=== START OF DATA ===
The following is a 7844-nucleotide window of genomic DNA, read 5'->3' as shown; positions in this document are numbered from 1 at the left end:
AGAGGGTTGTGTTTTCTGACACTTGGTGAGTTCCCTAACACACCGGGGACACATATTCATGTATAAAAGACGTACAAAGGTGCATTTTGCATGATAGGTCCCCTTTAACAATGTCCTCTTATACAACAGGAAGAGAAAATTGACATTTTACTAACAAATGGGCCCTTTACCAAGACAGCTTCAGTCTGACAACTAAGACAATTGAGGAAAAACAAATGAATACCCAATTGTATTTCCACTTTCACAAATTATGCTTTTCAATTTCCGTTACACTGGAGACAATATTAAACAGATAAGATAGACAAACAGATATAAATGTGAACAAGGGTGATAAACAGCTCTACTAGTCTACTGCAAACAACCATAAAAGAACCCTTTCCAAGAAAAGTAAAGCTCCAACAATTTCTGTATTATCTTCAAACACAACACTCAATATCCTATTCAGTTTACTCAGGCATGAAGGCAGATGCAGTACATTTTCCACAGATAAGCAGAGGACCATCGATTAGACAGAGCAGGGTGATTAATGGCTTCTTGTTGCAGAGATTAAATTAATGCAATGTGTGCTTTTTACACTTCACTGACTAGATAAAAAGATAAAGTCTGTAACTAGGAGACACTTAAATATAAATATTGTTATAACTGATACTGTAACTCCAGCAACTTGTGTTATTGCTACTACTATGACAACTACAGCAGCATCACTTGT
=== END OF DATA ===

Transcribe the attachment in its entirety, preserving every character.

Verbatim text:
The following is a 7844-nucleotide window of genomic DNA, read 5'->3' as shown; positions in this document are numbered from 1 at the left end:
AGAGGGTTGTGTTTTCTGACACTTGGTGAGTTCCCTAACACACCGGGGACACATATTCATGTATAAAAGACGTACAAAGGTGCATTTTGCATGATAGGTCCCCTTTAACAATGTCCTCTTATACAACAGGAAGAGAAAATTGACATTTTACTAACAAATGGGCCCTTTACCAAGACAGCTTCAGTCTGACAACTAAGACAATTGAGGAAAAACAAATGAATACCCAATTGTATTTCCACTTTCACAAATTATGCTTTTCAATTTCCGTTACACTGGAGACAATATTAAACAGATAAGATAGACAAACAGATATAAATGTGAACAAGGGTGATAAACAGCTCTACTAGTCTACTGCAAACAACCATAAAAGAACCCTTTCCAAGAAAAGTAAAGCTCCAACAATTTCTGTATTATCTTCAAACACAACACTCAATATCCTATTCAGTTTACTCAGGCATGAAGGCAGATGCAGTACATTTTCCACAGATAAGCAGAGGACCATCGATTAGACAGAGCAGGGTGATTAATGGCTTCTTGTTGCAGAGATTAAATTAATGCAATGTGTGCTTTTTACACTTCACTGACTAGATAAAAAGATAAAGTCTGTAACTAGGAGACACTTAAATATAAATATTGTTATAACTGATACTGTAACTCCAGCAACTTGTGTTATTGCTACTACTATGACAACTACAGCAGCATCACTTGT